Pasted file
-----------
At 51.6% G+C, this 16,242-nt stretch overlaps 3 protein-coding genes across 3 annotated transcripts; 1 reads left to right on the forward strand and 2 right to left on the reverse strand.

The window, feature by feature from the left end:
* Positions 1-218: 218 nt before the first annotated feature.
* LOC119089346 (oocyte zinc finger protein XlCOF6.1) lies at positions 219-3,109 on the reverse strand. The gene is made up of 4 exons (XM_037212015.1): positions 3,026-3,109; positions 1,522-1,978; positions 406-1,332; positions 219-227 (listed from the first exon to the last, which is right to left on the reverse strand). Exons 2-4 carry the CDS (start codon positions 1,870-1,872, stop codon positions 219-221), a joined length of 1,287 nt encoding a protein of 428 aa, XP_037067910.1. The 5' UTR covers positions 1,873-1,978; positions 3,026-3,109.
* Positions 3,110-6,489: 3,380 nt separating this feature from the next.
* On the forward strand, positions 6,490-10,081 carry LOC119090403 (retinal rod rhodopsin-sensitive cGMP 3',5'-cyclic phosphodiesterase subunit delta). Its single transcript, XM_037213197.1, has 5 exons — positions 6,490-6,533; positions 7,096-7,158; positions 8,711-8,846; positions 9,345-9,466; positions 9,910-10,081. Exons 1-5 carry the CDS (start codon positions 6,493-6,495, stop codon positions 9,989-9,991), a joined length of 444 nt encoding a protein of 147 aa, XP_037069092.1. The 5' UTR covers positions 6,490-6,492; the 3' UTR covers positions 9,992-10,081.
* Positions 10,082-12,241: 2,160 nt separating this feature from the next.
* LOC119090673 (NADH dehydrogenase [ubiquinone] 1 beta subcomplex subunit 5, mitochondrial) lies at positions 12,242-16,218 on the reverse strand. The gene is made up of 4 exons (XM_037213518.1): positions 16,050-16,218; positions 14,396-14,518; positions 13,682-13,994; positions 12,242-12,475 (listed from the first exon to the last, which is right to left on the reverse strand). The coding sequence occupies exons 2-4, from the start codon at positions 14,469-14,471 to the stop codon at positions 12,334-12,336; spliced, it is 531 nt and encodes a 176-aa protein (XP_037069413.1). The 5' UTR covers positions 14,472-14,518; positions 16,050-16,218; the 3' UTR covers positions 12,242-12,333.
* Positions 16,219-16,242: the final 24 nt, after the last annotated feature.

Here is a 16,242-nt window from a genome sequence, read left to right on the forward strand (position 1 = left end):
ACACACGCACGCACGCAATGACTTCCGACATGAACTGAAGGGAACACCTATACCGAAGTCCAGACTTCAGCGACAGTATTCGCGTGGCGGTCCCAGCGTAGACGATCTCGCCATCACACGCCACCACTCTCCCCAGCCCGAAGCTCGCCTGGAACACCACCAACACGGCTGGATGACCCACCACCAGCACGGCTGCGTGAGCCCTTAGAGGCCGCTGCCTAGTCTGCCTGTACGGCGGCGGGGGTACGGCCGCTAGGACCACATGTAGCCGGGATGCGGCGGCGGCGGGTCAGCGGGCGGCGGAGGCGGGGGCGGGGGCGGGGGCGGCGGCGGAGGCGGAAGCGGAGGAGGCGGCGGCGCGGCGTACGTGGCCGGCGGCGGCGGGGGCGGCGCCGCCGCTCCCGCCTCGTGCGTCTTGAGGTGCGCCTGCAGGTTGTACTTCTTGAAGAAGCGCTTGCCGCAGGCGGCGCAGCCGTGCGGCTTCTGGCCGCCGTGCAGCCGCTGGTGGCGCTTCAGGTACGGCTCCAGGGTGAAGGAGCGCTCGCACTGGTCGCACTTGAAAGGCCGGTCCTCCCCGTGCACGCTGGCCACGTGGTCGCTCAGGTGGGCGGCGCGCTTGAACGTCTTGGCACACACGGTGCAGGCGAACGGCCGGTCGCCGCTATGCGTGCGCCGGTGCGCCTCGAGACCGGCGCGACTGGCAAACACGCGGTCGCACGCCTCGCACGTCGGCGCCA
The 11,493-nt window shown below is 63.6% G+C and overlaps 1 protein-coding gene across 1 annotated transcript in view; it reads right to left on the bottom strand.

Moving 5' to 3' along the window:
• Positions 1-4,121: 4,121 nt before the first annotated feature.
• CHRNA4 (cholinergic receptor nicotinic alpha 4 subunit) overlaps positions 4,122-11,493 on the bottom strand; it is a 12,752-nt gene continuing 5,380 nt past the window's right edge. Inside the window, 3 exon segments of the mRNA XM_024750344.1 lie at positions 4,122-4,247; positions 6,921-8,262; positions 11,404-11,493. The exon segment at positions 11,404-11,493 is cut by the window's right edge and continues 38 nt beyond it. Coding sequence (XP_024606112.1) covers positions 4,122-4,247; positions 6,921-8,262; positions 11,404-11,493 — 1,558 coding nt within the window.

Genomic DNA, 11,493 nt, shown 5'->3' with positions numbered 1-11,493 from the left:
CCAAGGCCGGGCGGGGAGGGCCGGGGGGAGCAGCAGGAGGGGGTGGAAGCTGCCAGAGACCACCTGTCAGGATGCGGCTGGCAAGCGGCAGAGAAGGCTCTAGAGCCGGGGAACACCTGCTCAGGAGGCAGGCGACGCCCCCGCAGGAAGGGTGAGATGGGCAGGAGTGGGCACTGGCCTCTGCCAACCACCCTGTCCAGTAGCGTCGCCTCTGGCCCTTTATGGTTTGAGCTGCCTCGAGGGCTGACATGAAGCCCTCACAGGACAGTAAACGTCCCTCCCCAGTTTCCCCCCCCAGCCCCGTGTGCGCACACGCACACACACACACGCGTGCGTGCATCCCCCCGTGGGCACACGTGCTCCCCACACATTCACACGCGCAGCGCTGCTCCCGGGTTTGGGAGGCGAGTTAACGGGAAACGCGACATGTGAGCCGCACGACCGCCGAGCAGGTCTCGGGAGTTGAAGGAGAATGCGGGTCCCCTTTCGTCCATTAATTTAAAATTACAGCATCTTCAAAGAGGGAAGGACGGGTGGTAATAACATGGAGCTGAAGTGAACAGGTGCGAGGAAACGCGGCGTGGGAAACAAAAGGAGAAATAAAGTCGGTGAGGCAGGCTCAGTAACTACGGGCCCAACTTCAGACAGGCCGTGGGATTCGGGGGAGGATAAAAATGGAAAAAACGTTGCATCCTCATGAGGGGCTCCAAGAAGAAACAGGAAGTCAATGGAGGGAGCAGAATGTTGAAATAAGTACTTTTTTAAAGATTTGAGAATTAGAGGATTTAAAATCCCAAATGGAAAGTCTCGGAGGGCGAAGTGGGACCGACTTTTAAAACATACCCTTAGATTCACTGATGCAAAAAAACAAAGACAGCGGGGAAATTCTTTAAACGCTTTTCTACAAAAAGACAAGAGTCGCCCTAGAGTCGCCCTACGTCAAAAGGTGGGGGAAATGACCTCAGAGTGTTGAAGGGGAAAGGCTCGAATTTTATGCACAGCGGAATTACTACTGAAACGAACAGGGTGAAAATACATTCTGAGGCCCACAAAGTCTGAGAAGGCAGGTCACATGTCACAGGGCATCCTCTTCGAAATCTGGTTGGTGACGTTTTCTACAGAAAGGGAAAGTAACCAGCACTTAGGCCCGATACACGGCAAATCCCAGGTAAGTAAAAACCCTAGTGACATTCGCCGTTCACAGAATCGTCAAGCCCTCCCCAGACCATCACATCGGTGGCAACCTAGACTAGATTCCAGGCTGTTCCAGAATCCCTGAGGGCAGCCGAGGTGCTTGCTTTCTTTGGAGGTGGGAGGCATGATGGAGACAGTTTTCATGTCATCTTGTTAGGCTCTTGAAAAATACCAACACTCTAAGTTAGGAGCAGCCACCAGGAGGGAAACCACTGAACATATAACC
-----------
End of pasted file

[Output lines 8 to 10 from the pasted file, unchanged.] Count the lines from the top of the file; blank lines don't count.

* LOC119090673 (NADH dehydrogenase [ubiquinone] 1 beta subcomplex subunit 5, mitochondrial) lies at positions 12,242-16,218 on the reverse strand. The gene is made up of 4 exons (XM_037213518.1): positions 16,050-16,218; positions 14,396-14,518; positions 13,682-13,994; positions 12,242-12,475 (listed from the first exon to the last, which is right to left on the reverse strand). The coding sequence occupies exons 2-4, from the start codon at positions 14,469-14,471 to the stop codon at positions 12,334-12,336; spliced, it is 531 nt and encodes a 176-aa protein (XP_037069413.1). The 5' UTR covers positions 14,472-14,518; positions 16,050-16,218; the 3' UTR covers positions 12,242-12,333.
* Positions 16,219-16,242: the final 24 nt, after the last annotated feature.

Here is a 16,242-nt window from a genome sequence, read left to right on the forward strand (position 1 = left end):